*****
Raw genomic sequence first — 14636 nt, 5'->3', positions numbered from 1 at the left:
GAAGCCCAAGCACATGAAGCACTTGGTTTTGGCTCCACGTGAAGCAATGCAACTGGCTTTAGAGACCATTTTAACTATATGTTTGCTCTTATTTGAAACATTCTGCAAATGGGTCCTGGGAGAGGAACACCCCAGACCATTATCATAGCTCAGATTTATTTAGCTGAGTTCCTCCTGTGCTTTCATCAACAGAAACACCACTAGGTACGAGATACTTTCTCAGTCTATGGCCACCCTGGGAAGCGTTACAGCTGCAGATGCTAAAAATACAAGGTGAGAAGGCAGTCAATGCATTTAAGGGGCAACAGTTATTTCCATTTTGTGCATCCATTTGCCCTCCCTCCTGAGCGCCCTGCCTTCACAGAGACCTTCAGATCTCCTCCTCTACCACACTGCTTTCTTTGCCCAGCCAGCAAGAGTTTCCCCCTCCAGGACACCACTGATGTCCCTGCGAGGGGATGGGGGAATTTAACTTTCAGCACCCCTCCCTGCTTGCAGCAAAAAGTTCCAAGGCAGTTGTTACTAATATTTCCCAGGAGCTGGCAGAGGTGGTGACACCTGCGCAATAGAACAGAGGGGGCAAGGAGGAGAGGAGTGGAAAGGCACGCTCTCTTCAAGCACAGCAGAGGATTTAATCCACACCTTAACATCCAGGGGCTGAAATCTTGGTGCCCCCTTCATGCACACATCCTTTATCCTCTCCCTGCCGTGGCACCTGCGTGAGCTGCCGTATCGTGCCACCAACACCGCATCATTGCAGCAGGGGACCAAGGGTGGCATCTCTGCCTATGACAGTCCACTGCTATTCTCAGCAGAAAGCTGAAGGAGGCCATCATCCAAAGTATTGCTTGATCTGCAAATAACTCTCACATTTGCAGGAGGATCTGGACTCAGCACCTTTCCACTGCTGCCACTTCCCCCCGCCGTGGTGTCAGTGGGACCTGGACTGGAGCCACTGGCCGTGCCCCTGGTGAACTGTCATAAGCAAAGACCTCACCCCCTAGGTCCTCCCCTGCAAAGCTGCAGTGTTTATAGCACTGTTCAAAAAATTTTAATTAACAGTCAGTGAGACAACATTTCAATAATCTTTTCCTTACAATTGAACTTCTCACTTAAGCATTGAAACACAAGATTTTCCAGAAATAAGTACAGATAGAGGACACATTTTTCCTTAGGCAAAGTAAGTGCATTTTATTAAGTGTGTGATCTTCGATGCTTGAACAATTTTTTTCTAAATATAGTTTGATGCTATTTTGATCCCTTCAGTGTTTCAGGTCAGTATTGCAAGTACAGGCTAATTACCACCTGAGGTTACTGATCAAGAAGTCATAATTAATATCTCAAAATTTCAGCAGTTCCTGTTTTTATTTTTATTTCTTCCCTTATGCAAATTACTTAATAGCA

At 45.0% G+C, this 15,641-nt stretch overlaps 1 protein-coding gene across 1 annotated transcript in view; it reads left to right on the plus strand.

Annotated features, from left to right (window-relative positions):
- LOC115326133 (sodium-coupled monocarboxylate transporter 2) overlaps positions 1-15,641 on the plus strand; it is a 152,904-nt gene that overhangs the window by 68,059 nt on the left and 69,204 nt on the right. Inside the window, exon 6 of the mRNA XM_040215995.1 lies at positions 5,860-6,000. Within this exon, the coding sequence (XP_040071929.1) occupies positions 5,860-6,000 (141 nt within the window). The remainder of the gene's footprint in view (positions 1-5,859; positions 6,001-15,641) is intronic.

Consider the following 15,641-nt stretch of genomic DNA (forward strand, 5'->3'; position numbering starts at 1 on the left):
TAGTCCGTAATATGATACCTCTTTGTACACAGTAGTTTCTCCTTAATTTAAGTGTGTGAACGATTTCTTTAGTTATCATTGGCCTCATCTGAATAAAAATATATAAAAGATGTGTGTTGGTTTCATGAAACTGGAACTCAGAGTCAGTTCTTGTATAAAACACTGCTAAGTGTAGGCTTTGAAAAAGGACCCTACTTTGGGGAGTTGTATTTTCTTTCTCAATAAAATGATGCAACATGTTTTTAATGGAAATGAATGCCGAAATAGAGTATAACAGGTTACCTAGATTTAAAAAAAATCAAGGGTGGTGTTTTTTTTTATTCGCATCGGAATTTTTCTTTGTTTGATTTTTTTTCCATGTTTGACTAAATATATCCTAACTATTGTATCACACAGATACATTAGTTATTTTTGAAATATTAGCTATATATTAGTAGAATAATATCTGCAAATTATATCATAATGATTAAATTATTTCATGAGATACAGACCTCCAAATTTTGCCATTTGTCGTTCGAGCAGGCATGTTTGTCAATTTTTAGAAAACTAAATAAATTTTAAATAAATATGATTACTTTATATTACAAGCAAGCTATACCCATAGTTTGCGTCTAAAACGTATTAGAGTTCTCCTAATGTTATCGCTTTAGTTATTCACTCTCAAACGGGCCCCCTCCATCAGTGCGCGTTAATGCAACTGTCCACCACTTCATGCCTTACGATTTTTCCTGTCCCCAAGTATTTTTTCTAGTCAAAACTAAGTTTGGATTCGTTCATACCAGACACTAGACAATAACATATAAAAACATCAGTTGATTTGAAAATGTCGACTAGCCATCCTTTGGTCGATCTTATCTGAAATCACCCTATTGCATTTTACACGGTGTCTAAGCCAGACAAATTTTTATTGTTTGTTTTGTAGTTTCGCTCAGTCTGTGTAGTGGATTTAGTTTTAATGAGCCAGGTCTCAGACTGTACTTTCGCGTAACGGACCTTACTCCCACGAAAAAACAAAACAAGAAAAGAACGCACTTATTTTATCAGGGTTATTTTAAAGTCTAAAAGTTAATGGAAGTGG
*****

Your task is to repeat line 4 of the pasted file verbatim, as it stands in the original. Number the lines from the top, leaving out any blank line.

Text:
Annotated features, from left to right (window-relative positions):